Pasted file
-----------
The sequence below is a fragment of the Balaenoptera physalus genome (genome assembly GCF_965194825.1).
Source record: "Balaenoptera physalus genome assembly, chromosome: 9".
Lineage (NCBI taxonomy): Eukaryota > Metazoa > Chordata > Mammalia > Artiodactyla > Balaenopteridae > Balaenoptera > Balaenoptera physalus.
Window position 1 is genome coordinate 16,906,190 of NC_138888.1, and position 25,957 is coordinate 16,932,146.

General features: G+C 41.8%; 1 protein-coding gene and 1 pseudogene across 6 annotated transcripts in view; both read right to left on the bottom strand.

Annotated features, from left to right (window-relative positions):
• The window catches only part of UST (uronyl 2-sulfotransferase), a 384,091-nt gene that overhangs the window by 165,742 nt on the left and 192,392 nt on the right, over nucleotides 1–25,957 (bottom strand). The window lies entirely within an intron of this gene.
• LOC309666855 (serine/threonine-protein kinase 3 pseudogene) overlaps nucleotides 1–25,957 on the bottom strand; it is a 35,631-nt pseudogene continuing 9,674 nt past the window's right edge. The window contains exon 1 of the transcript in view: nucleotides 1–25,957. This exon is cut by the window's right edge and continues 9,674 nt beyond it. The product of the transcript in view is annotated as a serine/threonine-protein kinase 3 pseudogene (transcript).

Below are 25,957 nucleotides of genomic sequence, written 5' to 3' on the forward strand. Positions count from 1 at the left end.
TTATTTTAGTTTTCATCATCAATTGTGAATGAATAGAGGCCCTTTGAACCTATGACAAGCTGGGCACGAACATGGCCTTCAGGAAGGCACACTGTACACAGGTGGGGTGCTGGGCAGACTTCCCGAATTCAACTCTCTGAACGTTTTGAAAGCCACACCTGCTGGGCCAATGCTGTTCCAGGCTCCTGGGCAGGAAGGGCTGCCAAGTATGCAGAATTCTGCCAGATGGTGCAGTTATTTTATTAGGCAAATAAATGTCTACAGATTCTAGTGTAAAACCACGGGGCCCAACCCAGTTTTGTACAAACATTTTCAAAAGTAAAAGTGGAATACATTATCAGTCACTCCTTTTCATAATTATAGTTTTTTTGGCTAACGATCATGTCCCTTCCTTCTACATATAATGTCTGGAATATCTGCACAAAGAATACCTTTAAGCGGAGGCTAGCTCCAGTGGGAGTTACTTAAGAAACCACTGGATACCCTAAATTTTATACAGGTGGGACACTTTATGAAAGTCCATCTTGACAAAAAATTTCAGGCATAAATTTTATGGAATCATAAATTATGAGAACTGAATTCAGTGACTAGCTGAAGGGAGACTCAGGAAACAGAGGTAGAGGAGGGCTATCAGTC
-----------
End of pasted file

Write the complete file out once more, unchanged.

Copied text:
The sequence below is a fragment of the Balaenoptera physalus genome (genome assembly GCF_965194825.1).
Source record: "Balaenoptera physalus genome assembly, chromosome: 9".
Lineage (NCBI taxonomy): Eukaryota > Metazoa > Chordata > Mammalia > Artiodactyla > Balaenopteridae > Balaenoptera > Balaenoptera physalus.
Window position 1 is genome coordinate 16,906,190 of NC_138888.1, and position 25,957 is coordinate 16,932,146.

General features: G+C 41.8%; 1 protein-coding gene and 1 pseudogene across 6 annotated transcripts in view; both read right to left on the bottom strand.

Annotated features, from left to right (window-relative positions):
• The window catches only part of UST (uronyl 2-sulfotransferase), a 384,091-nt gene that overhangs the window by 165,742 nt on the left and 192,392 nt on the right, over nucleotides 1–25,957 (bottom strand). The window lies entirely within an intron of this gene.
• LOC309666855 (serine/threonine-protein kinase 3 pseudogene) overlaps nucleotides 1–25,957 on the bottom strand; it is a 35,631-nt pseudogene continuing 9,674 nt past the window's right edge. The window contains exon 1 of the transcript in view: nucleotides 1–25,957. This exon is cut by the window's right edge and continues 9,674 nt beyond it. The product of the transcript in view is annotated as a serine/threonine-protein kinase 3 pseudogene (transcript).

Below are 25,957 nucleotides of genomic sequence, written 5' to 3' on the forward strand. Positions count from 1 at the left end.
TTATTTTAGTTTTCATCATCAATTGTGAATGAATAGAGGCCCTTTGAACCTATGACAAGCTGGGCACGAACATGGCCTTCAGGAAGGCACACTGTACACAGGTGGGGTGCTGGGCAGACTTCCCGAATTCAACTCTCTGAACGTTTTGAAAGCCACACCTGCTGGGCCAATGCTGTTCCAGGCTCCTGGGCAGGAAGGGCTGCCAAGTATGCAGAATTCTGCCAGATGGTGCAGTTATTTTATTAGGCAAATAAATGTCTACAGATTCTAGTGTAAAACCACGGGGCCCAACCCAGTTTTGTACAAACATTTTCAAAAGTAAAAGTGGAATACATTATCAGTCACTCCTTTTCATAATTATAGTTTTTTTGGCTAACGATCATGTCCCTTCCTTCTACATATAATGTCTGGAATATCTGCACAAAGAATACCTTTAAGCGGAGGCTAGCTCCAGTGGGAGTTACTTAAGAAACCACTGGATACCCTAAATTTTATACAGGTGGGACACTTTATGAAAGTCCATCTTGACAAAAAATTTCAGGCATAAATTTTATGGAATCATAAATTATGAGAACTGAATTCAGTGACTAGCTGAAGGGAGACTCAGGAAACAGAGGTAGAGGAGGGCTATCAGTC